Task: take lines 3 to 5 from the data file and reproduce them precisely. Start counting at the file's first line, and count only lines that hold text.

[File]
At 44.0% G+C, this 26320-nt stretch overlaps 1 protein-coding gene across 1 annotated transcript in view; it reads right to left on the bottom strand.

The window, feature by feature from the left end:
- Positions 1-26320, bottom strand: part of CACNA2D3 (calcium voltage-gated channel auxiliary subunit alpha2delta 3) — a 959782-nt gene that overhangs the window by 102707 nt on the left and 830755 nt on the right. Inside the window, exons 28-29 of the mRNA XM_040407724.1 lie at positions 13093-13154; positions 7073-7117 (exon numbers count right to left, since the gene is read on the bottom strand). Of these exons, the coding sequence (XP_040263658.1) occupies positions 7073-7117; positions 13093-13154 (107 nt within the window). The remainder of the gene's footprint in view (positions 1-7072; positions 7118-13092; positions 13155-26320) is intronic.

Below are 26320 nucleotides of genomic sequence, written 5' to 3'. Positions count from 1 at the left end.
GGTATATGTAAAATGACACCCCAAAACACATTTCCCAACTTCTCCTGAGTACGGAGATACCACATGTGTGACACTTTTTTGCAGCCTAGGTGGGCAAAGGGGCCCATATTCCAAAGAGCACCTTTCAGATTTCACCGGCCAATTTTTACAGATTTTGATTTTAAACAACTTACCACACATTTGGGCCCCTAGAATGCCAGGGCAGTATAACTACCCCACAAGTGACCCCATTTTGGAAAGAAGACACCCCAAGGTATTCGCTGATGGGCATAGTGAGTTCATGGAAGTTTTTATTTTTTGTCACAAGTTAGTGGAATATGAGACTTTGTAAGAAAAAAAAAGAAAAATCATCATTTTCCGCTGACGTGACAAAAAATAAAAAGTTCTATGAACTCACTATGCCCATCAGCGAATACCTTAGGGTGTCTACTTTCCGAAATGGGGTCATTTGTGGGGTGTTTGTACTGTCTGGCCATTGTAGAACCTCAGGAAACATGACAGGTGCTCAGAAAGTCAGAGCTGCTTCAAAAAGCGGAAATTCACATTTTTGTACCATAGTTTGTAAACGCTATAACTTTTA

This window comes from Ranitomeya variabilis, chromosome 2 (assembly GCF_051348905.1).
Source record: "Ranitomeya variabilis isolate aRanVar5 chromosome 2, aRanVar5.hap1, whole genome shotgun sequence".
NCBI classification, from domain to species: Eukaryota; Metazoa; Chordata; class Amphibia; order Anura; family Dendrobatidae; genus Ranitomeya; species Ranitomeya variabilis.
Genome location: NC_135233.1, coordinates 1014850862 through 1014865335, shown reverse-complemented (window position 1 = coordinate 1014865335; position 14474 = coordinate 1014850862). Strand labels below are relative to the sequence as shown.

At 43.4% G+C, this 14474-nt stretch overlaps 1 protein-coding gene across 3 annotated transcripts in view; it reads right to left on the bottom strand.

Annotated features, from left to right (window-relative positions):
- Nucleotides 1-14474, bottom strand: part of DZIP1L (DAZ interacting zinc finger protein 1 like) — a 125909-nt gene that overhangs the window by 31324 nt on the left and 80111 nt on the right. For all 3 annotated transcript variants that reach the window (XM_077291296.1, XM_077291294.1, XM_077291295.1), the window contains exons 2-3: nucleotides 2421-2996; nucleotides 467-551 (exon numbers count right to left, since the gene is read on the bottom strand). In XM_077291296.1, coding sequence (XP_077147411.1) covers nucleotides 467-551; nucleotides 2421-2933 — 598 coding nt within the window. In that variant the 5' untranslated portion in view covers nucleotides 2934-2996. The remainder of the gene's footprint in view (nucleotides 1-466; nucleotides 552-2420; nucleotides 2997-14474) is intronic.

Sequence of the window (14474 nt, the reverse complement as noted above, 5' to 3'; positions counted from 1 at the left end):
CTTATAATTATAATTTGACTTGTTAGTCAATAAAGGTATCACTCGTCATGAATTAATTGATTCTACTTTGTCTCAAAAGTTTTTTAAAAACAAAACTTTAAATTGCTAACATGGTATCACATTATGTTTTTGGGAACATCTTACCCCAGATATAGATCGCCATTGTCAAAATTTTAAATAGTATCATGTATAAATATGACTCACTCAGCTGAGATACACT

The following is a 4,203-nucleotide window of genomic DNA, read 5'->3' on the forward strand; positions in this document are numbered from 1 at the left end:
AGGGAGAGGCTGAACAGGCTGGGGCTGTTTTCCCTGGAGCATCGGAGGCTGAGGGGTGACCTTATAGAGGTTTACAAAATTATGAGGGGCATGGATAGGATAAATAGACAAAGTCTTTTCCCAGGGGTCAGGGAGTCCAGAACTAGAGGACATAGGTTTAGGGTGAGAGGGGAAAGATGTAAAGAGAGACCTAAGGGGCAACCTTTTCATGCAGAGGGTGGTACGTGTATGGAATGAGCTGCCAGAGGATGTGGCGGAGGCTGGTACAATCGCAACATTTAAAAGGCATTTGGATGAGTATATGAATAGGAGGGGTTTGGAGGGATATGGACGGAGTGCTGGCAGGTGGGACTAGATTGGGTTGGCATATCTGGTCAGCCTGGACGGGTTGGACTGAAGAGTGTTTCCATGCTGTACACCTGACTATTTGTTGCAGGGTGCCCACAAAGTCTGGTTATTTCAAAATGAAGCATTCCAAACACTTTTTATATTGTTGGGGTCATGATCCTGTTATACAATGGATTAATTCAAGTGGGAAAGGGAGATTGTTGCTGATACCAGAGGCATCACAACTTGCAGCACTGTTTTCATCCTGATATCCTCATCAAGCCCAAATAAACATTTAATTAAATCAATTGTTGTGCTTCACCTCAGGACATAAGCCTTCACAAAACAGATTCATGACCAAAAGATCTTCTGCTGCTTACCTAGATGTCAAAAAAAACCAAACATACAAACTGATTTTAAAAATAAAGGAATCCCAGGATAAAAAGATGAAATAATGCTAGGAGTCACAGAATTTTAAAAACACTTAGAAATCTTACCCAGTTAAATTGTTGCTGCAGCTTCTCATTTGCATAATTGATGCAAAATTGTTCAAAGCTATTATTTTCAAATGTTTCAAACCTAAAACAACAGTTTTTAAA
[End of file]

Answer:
- Positions 1-26320, bottom strand: part of CACNA2D3 (calcium voltage-gated channel auxiliary subunit alpha2delta 3) — a 959782-nt gene that overhangs the window by 102707 nt on the left and 830755 nt on the right. Inside the window, exons 28-29 of the mRNA XM_040407724.1 lie at positions 13093-13154; positions 7073-7117 (exon numbers count right to left, since the gene is read on the bottom strand). Of these exons, the coding sequence (XP_040263658.1) occupies positions 7073-7117; positions 13093-13154 (107 nt within the window). The remainder of the gene's footprint in view (positions 1-7072; positions 7118-13092; positions 13155-26320) is intronic.

Below are 26320 nucleotides of genomic sequence, written 5' to 3'. Positions count from 1 at the left end.
GGTATATGTAAAATGACACCCCAAAACACATTTCCCAACTTCTCCTGAGTACGGAGATACCACATGTGTGACACTTTTTTGCAGCCTAGGTGGGCAAAGGGGCCCATATTCCAAAGAGCACCTTTCAGATTTCACCGGCCAATTTTTACAGATTTTGATTTTAAACAACTTACCACACATTTGGGCCCCTAGAATGCCAGGGCAGTATAACTACCCCACAAGTGACCCCATTTTGGAAAGAAGACACCCCAAGGTATTCGCTGATGGGCATAGTGAGTTCATGGAAGTTTTTATTTTTTGTCACAAGTTAGTGGAATATGAGACTTTGTAAGAAAAAAAAAGAAAAATCATCATTTTCCGCTGACGTGACAAAAAATAAAAAGTTCTATGAACTCACTATGCCCATCAGCGAATACCTTAGGGTGTCTACTTTCCGAAATGGGGTCATTTGTGGGGTGTTTGTACTGTCTGGCCATTGTAGAACCTCAGGAAACATGACAGGTGCTCAGAAAGTCAGAGCTGCTTCAAAAAGCGGAAATTCACATTTTTGTACCATAGTTTGTAAACGCTATAACTTTTA